Here it is: the first map of the 2006 election season (click to enlarge):
There's a really interesting pattern here. Notice that most of the state is blue (Lamont). The dark blue (Lamont by more than 10%) is especially visible. This is because Lamont's strongest support came from smaller towns in Litchfield, Tolland and Windham Counties, like Salisbury, Cornwall, Stafford, Union, North Canaan, Scotland and others. Most of these towns, if you compare them to the 2004 presidential map on the sidebar, went for Bush or only barely for Kerry in 2004. They are conservative.
So why did they go for Lamont? For one, these towns have proportionally small but often much more liberal Democratic parties than the older, larger cities and suburbs where Lieberman was successful. They are not connected to the party machine, and they owe Joe Lieberman nothing. A lot of these Democrats are probably transplants from other areas.
The towns that went for Lieberman (purple) tended to be older and bigger. Aging industial areas like the Naugatuck Valley, Greater New Haven, New Britain and Enfield voted for Lieberman. There are more Democrats here, and they tend to be somewhat more conservative than their counterparts in the small towns.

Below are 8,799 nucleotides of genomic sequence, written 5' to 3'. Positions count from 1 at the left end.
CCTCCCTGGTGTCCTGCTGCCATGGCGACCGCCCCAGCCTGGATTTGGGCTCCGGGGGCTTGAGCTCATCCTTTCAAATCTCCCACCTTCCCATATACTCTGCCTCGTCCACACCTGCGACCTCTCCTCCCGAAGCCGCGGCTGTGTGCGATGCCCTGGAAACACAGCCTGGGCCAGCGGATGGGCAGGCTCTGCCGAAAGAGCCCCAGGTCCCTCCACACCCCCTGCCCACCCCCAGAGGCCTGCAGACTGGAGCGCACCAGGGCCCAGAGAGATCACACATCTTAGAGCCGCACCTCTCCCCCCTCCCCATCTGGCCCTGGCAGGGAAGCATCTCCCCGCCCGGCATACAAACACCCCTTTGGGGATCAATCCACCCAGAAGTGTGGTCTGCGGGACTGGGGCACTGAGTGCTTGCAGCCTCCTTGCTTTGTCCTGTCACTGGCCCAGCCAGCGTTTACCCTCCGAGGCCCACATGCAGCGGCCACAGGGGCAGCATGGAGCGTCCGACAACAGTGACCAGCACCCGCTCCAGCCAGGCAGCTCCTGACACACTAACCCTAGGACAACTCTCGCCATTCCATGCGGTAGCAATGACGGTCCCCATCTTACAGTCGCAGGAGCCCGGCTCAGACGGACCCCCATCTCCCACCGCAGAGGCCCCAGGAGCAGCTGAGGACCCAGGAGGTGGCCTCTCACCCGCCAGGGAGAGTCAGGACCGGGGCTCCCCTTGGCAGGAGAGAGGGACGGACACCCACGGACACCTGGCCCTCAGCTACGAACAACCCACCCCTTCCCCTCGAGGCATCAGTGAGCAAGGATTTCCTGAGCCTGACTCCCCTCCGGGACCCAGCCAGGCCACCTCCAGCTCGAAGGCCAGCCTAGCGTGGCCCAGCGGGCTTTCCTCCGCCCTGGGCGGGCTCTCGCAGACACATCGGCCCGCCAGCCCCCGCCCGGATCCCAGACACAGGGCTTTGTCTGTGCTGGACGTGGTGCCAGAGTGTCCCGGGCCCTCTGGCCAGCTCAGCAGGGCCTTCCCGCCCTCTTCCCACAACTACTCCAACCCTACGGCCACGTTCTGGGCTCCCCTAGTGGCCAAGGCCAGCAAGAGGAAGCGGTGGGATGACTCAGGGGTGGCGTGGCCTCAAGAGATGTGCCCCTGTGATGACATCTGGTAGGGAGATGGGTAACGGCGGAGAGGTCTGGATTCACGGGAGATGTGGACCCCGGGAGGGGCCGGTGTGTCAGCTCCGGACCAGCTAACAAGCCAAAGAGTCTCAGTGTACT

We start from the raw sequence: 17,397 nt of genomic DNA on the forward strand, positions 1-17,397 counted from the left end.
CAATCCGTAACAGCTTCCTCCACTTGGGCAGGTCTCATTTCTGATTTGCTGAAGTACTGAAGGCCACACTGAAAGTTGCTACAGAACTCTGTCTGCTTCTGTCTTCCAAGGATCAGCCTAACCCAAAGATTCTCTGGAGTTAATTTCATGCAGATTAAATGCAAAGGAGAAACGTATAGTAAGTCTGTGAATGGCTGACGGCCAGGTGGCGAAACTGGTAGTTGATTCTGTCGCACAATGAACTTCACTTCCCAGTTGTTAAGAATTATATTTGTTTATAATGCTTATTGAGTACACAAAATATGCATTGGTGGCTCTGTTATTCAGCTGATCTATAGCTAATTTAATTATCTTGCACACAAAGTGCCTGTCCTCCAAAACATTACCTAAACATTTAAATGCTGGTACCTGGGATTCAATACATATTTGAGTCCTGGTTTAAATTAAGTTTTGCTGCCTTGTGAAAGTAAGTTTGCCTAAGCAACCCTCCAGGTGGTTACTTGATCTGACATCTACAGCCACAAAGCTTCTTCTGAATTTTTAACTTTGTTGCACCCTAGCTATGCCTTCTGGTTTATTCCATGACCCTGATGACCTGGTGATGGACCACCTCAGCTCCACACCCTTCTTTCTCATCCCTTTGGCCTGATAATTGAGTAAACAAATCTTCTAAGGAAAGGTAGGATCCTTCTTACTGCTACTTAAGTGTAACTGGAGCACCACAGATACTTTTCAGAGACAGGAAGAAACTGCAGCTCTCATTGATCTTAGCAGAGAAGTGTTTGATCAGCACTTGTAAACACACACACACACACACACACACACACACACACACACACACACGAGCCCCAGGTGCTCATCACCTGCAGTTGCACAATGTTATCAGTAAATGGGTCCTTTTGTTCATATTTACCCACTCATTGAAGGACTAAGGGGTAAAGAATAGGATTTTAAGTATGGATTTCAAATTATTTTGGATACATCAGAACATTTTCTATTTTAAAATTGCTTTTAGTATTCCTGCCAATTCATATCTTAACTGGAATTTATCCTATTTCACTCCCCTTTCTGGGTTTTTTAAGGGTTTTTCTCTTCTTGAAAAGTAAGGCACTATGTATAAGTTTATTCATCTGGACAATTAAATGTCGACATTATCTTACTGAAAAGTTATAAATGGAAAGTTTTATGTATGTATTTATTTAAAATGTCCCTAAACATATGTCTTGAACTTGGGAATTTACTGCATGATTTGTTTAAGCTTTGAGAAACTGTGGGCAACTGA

The problem for Lamont is that there is no way he can replicate this feat in the general election. He won't win a third of the towns in November that he he won on Tuesday. Their overwhelming majority of Republicans and independents will vote for Lieberman or Schlesinger. Lamont needs support in the cities. Luckily, he actually did manage to win Hartford and New Haven, although by a small margin in each case, so he may get it. Lieberman, on the other hand, will hold on to his base in the Naugatuck Valley and the inner suburbs, and expand to the small towns.
This map was based on unofficial results as reported in the Courant.
I will try to have a map of the gubernatorial election tomorrow or the next day.